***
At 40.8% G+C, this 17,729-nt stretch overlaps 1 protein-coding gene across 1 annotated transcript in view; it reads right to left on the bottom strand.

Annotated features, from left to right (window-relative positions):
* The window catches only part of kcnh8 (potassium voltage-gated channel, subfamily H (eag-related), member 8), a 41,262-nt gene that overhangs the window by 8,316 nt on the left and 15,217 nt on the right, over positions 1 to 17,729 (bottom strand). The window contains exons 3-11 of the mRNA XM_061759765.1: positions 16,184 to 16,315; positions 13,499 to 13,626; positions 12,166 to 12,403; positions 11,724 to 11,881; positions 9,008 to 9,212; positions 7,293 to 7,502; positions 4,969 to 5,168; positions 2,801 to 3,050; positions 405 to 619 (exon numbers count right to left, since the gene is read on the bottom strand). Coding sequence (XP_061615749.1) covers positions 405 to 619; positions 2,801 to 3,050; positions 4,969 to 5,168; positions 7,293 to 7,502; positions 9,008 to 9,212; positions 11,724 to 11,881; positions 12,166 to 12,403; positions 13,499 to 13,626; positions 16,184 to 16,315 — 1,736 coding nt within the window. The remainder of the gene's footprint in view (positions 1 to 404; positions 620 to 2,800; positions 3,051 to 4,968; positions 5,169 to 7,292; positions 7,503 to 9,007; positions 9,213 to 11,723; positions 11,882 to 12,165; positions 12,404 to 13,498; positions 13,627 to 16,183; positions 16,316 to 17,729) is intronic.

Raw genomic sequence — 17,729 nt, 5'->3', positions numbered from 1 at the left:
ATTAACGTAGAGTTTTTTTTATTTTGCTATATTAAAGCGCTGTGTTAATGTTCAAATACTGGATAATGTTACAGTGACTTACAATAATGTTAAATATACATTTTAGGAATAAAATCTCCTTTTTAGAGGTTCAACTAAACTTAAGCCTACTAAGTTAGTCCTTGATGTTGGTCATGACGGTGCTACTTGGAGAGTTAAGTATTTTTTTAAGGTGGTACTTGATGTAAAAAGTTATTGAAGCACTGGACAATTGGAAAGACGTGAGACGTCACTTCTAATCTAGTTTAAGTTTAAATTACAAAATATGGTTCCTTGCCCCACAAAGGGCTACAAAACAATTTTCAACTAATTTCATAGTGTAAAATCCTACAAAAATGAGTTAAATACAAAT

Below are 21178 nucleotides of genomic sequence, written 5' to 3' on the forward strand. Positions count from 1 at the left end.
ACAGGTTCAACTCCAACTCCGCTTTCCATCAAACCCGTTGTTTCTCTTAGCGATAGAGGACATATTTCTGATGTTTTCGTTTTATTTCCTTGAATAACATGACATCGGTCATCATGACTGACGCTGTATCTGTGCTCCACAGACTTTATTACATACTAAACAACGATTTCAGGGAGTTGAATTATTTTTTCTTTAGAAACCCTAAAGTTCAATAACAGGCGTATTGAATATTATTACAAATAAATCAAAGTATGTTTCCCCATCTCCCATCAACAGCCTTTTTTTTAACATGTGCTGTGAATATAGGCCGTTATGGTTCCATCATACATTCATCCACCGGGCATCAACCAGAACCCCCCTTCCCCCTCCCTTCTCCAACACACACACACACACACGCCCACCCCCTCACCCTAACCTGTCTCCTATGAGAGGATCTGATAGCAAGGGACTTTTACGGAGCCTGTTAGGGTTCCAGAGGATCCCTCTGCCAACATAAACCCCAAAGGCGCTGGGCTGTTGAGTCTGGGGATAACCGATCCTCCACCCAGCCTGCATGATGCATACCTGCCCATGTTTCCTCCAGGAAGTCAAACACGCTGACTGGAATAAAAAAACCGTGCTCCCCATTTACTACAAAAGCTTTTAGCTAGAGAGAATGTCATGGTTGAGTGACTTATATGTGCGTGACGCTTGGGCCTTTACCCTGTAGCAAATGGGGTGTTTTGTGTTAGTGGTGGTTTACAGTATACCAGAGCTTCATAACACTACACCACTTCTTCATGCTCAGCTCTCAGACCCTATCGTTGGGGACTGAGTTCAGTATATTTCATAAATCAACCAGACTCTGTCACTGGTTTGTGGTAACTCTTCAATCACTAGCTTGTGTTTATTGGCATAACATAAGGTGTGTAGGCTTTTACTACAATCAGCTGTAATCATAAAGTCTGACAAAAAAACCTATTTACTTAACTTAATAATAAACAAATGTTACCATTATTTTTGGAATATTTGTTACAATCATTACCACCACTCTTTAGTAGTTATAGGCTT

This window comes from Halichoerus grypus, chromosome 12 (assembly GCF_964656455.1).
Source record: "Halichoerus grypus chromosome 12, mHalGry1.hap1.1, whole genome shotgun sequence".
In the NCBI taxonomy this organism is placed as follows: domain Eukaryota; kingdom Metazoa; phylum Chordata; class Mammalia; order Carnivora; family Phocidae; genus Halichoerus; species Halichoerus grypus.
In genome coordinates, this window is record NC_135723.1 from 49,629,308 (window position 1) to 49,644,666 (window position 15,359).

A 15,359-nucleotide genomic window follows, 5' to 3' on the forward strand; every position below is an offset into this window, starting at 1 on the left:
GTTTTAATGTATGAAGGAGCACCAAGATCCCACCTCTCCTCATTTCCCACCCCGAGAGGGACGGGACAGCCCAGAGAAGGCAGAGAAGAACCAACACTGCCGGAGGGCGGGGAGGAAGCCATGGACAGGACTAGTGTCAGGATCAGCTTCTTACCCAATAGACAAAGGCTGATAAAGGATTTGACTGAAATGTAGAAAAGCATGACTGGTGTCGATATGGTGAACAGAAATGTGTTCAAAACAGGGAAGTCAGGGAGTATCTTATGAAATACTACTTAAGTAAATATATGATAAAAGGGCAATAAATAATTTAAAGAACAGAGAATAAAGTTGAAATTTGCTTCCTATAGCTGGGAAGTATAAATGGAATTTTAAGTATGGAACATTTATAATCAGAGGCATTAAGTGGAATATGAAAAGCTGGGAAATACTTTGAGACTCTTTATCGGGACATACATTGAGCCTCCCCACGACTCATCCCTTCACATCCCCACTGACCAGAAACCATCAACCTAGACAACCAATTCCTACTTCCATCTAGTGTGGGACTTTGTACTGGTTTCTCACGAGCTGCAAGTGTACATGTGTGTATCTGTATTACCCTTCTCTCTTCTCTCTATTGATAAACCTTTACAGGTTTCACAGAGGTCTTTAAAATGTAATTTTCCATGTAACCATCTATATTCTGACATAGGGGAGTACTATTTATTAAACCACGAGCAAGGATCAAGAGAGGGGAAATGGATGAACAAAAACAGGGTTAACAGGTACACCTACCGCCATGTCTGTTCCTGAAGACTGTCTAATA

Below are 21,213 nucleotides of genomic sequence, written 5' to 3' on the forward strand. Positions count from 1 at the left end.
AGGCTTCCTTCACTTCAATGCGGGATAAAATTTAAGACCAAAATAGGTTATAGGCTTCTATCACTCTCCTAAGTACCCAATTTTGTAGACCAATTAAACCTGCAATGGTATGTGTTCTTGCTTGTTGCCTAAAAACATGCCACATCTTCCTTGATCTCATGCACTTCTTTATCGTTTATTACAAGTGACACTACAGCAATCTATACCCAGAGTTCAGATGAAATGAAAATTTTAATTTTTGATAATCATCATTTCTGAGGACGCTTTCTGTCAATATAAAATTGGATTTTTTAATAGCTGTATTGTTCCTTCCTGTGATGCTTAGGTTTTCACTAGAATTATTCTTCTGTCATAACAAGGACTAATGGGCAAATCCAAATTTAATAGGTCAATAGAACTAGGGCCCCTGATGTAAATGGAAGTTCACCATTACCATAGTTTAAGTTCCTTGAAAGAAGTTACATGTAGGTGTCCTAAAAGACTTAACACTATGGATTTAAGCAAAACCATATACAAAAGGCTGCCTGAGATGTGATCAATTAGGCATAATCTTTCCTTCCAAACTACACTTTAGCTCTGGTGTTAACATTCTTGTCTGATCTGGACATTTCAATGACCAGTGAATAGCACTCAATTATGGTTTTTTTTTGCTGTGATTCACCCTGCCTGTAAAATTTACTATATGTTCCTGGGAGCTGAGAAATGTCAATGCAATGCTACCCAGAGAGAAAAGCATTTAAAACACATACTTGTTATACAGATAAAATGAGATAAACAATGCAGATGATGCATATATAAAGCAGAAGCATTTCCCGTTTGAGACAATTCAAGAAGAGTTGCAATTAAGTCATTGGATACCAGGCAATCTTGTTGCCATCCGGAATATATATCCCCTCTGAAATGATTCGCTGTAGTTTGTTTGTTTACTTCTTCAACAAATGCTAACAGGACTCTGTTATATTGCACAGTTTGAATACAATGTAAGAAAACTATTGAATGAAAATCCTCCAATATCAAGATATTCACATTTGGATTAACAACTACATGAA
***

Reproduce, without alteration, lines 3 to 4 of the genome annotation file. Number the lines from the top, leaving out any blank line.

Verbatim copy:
* The window catches only part of kcnh8 (potassium voltage-gated channel, subfamily H (eag-related), member 8), a 41,262-nt gene that overhangs the window by 8,316 nt on the left and 15,217 nt on the right, over positions 1 to 17,729 (bottom strand). The window contains exons 3-11 of the mRNA XM_061759765.1: positions 16,184 to 16,315; positions 13,499 to 13,626; positions 12,166 to 12,403; positions 11,724 to 11,881; positions 9,008 to 9,212; positions 7,293 to 7,502; positions 4,969 to 5,168; positions 2,801 to 3,050; positions 405 to 619 (exon numbers count right to left, since the gene is read on the bottom strand). Coding sequence (XP_061615749.1) covers positions 405 to 619; positions 2,801 to 3,050; positions 4,969 to 5,168; positions 7,293 to 7,502; positions 9,008 to 9,212; positions 11,724 to 11,881; positions 12,166 to 12,403; positions 13,499 to 13,626; positions 16,184 to 16,315 — 1,736 coding nt within the window. The remainder of the gene's footprint in view (positions 1 to 404; positions 620 to 2,800; positions 3,051 to 4,968; positions 5,169 to 7,292; positions 7,503 to 9,007; positions 9,213 to 11,723; positions 11,882 to 12,165; positions 12,404 to 13,498; positions 13,627 to 16,183; positions 16,316 to 17,729) is intronic.

Raw genomic sequence — 17,729 nt, 5'->3', positions numbered from 1 at the left: